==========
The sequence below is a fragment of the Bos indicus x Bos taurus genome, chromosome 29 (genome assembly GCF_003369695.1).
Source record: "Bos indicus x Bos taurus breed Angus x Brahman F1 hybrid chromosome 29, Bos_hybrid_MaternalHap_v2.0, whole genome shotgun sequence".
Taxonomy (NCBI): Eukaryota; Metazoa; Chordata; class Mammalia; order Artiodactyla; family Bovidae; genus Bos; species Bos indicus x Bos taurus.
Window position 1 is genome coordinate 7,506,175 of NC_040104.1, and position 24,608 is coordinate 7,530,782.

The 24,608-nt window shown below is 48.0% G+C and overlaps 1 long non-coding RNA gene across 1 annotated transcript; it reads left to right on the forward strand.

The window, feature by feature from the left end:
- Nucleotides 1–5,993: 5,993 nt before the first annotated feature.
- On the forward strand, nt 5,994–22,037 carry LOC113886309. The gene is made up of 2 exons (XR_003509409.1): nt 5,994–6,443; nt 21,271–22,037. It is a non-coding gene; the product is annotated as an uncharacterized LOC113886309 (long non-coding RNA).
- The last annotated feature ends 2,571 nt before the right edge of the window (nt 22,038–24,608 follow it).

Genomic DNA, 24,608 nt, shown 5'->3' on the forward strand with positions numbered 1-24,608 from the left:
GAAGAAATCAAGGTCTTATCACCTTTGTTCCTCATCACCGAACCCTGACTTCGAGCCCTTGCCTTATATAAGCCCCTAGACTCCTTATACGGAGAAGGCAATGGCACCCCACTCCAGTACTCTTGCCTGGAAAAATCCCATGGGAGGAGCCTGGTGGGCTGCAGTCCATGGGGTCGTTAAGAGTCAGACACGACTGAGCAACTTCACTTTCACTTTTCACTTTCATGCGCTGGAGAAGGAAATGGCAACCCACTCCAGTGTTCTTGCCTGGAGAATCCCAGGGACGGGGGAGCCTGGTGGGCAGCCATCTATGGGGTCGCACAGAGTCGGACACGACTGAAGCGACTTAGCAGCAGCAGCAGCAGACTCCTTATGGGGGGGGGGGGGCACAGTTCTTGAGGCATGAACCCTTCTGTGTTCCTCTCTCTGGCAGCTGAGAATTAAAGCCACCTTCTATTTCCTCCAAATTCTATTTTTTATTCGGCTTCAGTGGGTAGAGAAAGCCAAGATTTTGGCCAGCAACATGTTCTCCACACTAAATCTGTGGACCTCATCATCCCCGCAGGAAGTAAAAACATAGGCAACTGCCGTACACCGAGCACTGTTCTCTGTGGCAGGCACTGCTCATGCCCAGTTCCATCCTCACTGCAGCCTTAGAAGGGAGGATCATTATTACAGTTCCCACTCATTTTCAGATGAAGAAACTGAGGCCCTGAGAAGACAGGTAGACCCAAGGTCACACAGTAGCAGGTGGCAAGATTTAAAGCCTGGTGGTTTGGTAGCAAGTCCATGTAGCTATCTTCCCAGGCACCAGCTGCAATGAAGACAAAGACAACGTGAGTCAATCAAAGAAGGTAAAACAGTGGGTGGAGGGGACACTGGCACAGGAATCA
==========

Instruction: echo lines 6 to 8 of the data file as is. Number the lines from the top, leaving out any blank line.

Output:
The window, feature by feature from the left end:
- Nucleotides 1–5,993: 5,993 nt before the first annotated feature.
- On the forward strand, nt 5,994–22,037 carry LOC113886309. The gene is made up of 2 exons (XR_003509409.1): nt 5,994–6,443; nt 21,271–22,037. It is a non-coding gene; the product is annotated as an uncharacterized LOC113886309 (long non-coding RNA).